There is a wide discrepancy in nurse staffing ratios and patient outcomes. This model can be the quickest way to make a schedule but it is inflexible and greater benefits can be derived from other staffing models that use the nurse-patient ratio as a factor. alongside other factors like patient complexity, a number of admissions/discharges, staff skill levels, and physical space in the nursing unit.

There are other factors like patient complexity, number of admissions/discharges, staff skill levels, and physical space in the nursing unit (Sherwood, 2013). The nurse-patient ratio is very important, but the general consensus has come to be that it is best used within another hospital staffing model and not as a way of staffing on its own.

What is Acuity and the Patient Acuity Model

What is acuity and what does acuity mean? The definition of acuity is the measurement of the intensity of nursing care required by a patient (The Sentinel Watch, 2014). This acuity definition – medical based – is often used interchangeably is “patient acuity”, which is another term for “patient care needs”.

An acuity-based safe staffing model regulates the number of nurses on shift according to patient’s’ needs and not patient numbers. Patient numbers alone don’t adequately tell the numbers of nurses needed.

Some patients may be on their discharge day and require little care, while others may be in a serious condition and need a nurse around the clock. The nursing workload is comprised of the number of assigned patients per shift along with the required patient care. Creating a balance between patient acuity and the staffing plan is a difficult task for nurse managers.

The acuity-based staffing system helps nurse managers find staffing patterns for every shift based on patient data. This system becomes even easier to use with specialized software. Nurses enter patient data into a computer and the nurse manager can run a report on it. With this report, the nurse manager can take the data and decide a number of nurses that need to be scheduled or if a “float nurse” is needed. This data also allows shifting the numbers of nurses from area to area or patient to patient. That way patients with the greatest needs are in the care of nurses with the higher skill sets (The Sentinel Watch, 2014).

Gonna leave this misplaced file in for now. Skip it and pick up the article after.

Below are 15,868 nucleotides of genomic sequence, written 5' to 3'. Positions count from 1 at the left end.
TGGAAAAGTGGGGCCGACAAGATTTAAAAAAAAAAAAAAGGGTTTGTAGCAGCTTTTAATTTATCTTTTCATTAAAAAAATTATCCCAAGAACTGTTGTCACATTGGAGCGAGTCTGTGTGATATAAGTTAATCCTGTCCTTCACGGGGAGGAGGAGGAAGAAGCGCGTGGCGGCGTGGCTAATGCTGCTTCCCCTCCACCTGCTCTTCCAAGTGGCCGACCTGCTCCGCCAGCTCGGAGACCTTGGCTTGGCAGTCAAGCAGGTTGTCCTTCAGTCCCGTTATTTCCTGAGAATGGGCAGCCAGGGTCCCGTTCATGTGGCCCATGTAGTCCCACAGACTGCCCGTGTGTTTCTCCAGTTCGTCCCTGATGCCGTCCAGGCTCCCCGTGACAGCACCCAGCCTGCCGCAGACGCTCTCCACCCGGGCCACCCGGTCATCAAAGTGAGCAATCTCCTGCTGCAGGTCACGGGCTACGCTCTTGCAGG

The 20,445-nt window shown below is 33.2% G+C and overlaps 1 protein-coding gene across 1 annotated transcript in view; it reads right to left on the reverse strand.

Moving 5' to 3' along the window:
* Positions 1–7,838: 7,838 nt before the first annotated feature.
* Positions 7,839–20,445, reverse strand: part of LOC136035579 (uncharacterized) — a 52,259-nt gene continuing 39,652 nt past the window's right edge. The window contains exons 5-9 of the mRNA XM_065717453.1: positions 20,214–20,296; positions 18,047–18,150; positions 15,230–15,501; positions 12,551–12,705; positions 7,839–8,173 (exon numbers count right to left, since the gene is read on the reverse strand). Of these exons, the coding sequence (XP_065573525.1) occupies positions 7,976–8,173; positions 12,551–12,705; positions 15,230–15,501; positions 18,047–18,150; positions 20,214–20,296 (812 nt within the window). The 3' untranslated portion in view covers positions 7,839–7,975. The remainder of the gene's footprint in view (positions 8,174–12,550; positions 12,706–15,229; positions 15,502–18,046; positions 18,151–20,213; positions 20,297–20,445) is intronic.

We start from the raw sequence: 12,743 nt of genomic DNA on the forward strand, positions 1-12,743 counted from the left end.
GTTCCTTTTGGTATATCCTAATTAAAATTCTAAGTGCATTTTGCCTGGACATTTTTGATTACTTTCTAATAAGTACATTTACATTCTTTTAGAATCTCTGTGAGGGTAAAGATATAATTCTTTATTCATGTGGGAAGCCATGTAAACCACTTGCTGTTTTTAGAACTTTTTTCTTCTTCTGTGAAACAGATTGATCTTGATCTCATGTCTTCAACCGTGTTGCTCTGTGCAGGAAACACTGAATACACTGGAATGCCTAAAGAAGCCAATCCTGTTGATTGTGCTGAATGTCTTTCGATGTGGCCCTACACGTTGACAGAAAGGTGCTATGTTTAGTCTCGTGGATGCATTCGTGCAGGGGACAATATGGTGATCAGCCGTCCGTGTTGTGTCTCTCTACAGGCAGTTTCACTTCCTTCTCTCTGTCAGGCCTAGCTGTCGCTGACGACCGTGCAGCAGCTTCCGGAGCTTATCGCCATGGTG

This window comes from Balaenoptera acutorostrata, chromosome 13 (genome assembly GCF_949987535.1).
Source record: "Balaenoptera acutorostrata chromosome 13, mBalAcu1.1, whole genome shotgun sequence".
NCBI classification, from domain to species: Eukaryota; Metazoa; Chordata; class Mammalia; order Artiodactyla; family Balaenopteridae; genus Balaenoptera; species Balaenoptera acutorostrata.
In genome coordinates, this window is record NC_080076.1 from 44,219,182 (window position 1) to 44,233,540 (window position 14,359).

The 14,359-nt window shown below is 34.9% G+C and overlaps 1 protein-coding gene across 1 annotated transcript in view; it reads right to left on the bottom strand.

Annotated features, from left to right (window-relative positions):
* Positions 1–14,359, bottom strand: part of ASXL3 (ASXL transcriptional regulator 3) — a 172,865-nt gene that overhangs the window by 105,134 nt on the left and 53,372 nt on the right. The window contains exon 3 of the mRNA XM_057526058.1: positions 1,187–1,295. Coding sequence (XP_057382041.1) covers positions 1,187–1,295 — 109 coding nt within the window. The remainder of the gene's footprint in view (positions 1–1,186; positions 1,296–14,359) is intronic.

Staffing plans within this hospital staffing model serve as a baseline from which managers can make adjustments based on the ever-changing needs of the patients and the abilities of the staff (Henry, 2015).

However, the impact of patient turnover and acuity on the nursing workload is not well studied or understood. While this hospital staffing model looks good on paper, one of the cons is that it is sometimes difficult to execute. The hope for this plan is that enough research can be done to create a predictive staffing plan that can be adjusted for patient acuity and turnover.

Another con of this hospital staffing model is that it can undermine the full scope of nursing practice (Mensik, 2014). This particular type of hospital staffing model breaks down patient care needs and the amount of time it takes to do different tasks like administering medication or taking vitals. When patient care is broken down like this it runs the risk of not involving the full scope of nursing duties and the time needed to maintain high standards of care (Mensik, 2014).

Collaborative Staffing Model

The Collaborative Staffing model gives nurses the opportunity to work with their managers in order to create a schedule and fill shifts. This type of hospital staffing models helps free up time for nurse managers so they can do less scheduling and more on floor work. It also encourages and empowers staff to become more engaged in the scheduling process. Nurses feel that they have more control or input with their schedule and in turn, this creates better patient care and less nurse burnout. (Heiser, 2016)

An article for Harvard Business Review said that research found only 44% of hospital staff in the U.S. are engaged in their jobs (Sherwood, 2013). When a large majority of hospital staff feels this disconnected to their jobs, that hurts patients and the hospital. When nurses are engaged they are committed to their coworkers, workplace, and delivering the best patient care.

Supplemental Nurses

Supplemental nurses is a staffing model that is a cost-efficient way of staffing nurses during temporary periods high patient admission numbers or shortages of permanent nurses (American Staffing Association, 2015).